Title: Photochemical Identification of Auxiliary Severe Acute Respiratory Syndrome Coronavirus 2 Host Entry Factors Using μMap
Authors: Suzuki, S., et al.
Journal: Journal of the Academy of Chemical Sciences
Photo by Fusion Medical Animation on Unsplash
SARS-CoV-2 attaches to human cells and initiates infection by binding its spike protein to ACE2 receptors that are highly expressed in the surface of cells of the respiratory system (Figure 1). This interaction was discovered at the beginning of the COVID-19 pandemic, but there are still details about how the virus initiates infection that remain unclear. Notably, ACE2 is expressed at very low levels throughout most human cells, while COVID-19 can affect multiple organ systems. Could other receptors interact with the spike protein and facilitate the infection of cells outside the respiratory system?
To answer this question, Suzuki et al. used proximity labeling, a strategy in which molecules close to a protein of interest are tagged with a chemical label. This label facilitates the purification and identification of molecules that interact with the protein of interest, which can be important for deconvoluting the mechanism of action of a biological process. They used a novel proximity labeling technique called µMap, in which the protein of interest is conjugated with an iridium catalyst molecule and is incubated with a biotin-diazirene compound (Figure 2). When irradiated with blue light, this molecule can catalyze a reaction in which the biotin-diazirene releases an N2 molecule and leaves behind a biotin-carbene. The carbene’s lone pair quickly undergoes an insertion with nearby C-H bonds, thus forming a covalent bond between biotin and nearby organic molecules. These molecules can be isolated by using streptavidin, which forms a strong interaction with biotin, and then be identified through mass spectrometry-based techniques.
To identify novel receptors that interact with SARS-CoV-2, they incubated iridium catalyst tagged spike protein with human lung cells and carried out the µMap technique (Figure 3). After isolation using streptavidin and mass spectrometry, they identified 8 receptors that had been tagged through proximity labeling.
To confirm that these 8 receptors can interact with the spike protein of SARS-CoV-2, the authors created pseudoviruses that express the spike protein on their surface. These pseudoviruses contain RNA that codes for a luminescent protein, and thus cells that are infected by them will synthesize the protein. Since they express the spike protein on their surface, the pseudovirus initiates infection of cells in manner identical to SARS-CoV-2, thereby allowing researchers to study the mechanism of SARS-CoV-2 without having to handle a dangerous virus.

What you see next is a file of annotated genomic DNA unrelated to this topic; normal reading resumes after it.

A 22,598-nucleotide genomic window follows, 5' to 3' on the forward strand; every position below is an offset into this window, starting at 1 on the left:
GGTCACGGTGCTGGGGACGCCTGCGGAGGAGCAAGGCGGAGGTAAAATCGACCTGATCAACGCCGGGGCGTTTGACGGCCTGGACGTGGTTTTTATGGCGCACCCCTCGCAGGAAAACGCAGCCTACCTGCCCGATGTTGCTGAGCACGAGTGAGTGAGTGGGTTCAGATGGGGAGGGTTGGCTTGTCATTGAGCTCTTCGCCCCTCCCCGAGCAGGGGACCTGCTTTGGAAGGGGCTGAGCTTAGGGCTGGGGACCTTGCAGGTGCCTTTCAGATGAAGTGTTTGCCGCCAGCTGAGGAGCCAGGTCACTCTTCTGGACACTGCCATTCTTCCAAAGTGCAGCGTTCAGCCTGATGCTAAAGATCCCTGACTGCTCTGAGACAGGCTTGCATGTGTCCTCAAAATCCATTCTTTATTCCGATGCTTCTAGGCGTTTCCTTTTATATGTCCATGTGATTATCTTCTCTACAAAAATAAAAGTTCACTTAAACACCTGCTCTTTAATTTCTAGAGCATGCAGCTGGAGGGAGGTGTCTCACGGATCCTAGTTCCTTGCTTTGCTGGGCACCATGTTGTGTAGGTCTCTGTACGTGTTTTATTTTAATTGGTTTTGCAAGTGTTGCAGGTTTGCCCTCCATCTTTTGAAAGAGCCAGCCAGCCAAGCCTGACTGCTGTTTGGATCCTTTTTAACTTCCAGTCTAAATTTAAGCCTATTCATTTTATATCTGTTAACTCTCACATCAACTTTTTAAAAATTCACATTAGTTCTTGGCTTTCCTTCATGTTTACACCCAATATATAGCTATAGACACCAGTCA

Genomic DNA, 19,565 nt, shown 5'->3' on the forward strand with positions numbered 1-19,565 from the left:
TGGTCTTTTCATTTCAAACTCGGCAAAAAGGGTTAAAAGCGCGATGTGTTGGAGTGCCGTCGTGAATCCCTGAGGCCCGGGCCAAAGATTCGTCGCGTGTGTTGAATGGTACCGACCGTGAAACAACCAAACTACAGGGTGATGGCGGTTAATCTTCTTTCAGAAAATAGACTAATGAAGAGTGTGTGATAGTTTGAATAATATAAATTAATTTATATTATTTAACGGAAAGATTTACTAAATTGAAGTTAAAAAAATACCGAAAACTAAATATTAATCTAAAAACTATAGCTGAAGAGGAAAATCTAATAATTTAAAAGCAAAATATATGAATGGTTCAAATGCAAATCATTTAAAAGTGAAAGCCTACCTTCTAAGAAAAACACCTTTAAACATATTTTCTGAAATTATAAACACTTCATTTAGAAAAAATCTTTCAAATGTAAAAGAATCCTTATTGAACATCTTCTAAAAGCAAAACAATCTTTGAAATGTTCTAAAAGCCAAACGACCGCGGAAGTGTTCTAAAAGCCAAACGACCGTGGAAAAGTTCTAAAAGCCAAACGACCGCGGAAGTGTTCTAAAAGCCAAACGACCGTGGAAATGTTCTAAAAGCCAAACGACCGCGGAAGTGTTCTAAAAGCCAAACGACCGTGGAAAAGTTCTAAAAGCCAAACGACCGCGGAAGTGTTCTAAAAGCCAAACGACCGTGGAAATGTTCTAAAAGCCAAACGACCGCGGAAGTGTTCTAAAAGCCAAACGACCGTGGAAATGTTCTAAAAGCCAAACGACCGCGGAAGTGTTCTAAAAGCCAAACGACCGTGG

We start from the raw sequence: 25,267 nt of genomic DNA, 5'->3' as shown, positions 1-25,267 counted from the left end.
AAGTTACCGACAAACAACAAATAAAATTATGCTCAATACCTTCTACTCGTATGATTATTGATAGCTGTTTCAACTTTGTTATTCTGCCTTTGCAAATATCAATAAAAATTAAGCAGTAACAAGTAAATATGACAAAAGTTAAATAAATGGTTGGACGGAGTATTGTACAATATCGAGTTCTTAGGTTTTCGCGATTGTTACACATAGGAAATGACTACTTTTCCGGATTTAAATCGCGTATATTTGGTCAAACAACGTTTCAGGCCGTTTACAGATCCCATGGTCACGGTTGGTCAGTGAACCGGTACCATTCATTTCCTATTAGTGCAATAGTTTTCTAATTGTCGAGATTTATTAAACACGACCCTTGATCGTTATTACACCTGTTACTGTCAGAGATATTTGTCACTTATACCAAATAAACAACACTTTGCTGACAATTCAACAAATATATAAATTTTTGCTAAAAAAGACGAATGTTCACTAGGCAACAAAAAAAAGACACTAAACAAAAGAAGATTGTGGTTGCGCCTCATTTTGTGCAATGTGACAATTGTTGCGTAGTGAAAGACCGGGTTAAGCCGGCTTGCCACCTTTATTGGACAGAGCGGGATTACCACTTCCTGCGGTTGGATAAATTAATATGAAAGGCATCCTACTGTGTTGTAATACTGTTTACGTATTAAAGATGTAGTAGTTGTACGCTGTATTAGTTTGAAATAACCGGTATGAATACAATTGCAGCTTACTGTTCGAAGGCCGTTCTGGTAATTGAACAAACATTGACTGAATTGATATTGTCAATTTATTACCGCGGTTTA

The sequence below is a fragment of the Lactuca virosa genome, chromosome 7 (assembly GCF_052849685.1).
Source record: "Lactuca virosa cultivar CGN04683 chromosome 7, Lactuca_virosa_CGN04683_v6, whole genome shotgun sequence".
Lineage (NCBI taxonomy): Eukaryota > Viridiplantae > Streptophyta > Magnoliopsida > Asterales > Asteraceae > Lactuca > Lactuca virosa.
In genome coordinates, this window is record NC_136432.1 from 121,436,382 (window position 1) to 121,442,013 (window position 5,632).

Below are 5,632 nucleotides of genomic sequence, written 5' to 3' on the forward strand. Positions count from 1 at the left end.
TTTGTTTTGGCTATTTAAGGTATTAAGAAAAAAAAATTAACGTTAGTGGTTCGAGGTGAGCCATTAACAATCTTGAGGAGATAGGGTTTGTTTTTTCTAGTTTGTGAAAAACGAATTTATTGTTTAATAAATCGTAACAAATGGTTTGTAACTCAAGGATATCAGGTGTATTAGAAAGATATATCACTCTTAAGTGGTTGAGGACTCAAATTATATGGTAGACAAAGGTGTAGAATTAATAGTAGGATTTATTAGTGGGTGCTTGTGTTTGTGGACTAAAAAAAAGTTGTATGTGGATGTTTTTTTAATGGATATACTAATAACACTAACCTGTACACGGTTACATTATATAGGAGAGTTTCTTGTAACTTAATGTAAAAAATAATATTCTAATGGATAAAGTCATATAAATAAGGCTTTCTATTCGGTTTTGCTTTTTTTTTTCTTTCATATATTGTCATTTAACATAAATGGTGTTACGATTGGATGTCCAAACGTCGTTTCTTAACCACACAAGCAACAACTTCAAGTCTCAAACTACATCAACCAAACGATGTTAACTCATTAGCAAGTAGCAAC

The pseudoviruses were incubated with a series of cell lines that expressed one of the 8 potential receptors on their own or in conjunction to ACE2. Cell lines that expressed one of the 8 candidate receptors but did not express ACE2 were not infected by the pseudovirus. However, 5 cell lines that expressed one of the candidate receptors in addition to ACE2 were infected at significantly higher rates than those that expressed ACE2 alone (Figure 4). This suggests that some of these receptors could be binding to the spike protein in conjunction to ACE2 to facilitate cellular infection. A similar experiment with pseudovirus expressing spike protein associated with the Delta strain of the virus was carried out. 7 out of 8 cell lines expressing one of the candidate receptors in conjunction to ACE2 were more susceptible to infection than those expressing ACE2 alone. This key and exciting finding suggests that the Delta strain of the virus is more transmissible in part due its ability to interact with more human receptors.
In an experiment to understand the strength of binding between the receptors and spike proteins, the cells were incubated with a fluorescent molecule and the spike protein. Tracking changes in fluorescence levels could be used to measure how well the protein could bind to cells (Figure 5). Unexpectedly, there was no statistical difference in the levels of binding of the spike protein between cells that expressed ACE2 alone and those that expressed it in conjunction to one of the candidate receptors. This suggests that the interactions of these receptors to the spike protein may be transient, and so the receptors did not affect the amount of spike protein that was stably bound the surface of cells. However, more studies need to be carried out to determine how these receptors affect SARS-CoV-2 infection.
Almost three years have passed since the discovery of COVID-19, but there are still aspects of SARS-CoV-2 infection that remain to be uncovered. This study illustrates the power of using proximity labeling techniques; identifying proteins that interact with each other can further our understanding of the mechanism of a viral disease that has changed the world in the last few years.